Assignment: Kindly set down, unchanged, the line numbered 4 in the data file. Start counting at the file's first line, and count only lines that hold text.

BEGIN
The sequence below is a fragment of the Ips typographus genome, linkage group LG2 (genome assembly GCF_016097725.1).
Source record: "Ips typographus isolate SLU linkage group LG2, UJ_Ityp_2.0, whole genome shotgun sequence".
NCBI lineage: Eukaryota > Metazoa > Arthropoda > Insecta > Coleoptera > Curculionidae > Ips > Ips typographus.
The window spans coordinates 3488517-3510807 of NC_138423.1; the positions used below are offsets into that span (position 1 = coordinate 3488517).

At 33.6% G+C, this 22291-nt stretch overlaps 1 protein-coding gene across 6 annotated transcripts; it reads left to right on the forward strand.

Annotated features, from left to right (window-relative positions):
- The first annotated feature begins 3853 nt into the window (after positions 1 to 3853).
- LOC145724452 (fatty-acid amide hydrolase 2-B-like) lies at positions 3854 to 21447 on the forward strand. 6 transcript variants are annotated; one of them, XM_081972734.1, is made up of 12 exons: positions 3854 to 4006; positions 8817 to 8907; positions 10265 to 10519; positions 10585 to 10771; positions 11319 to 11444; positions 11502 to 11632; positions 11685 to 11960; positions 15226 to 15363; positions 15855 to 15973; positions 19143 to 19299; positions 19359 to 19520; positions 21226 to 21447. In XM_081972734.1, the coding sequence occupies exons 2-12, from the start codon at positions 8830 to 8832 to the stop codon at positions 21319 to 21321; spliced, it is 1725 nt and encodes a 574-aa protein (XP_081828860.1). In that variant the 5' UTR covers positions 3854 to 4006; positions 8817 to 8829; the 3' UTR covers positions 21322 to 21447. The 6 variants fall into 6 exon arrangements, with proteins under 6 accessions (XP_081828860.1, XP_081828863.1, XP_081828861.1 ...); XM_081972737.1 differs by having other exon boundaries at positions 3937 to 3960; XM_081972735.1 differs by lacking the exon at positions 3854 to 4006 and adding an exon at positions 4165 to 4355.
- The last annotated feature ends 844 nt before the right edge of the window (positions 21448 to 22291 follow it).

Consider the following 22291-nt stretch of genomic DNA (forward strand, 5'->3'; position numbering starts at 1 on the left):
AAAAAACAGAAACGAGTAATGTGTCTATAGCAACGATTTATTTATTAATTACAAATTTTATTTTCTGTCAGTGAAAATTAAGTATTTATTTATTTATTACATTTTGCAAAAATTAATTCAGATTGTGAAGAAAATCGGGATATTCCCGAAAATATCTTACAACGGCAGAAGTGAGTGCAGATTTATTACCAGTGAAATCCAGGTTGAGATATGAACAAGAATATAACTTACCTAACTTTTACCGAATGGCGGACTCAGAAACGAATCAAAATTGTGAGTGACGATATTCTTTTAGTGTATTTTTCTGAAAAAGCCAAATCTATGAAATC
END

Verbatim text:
The window spans coordinates 3488517-3510807 of NC_138423.1; the positions used below are offsets into that span (position 1 = coordinate 3488517).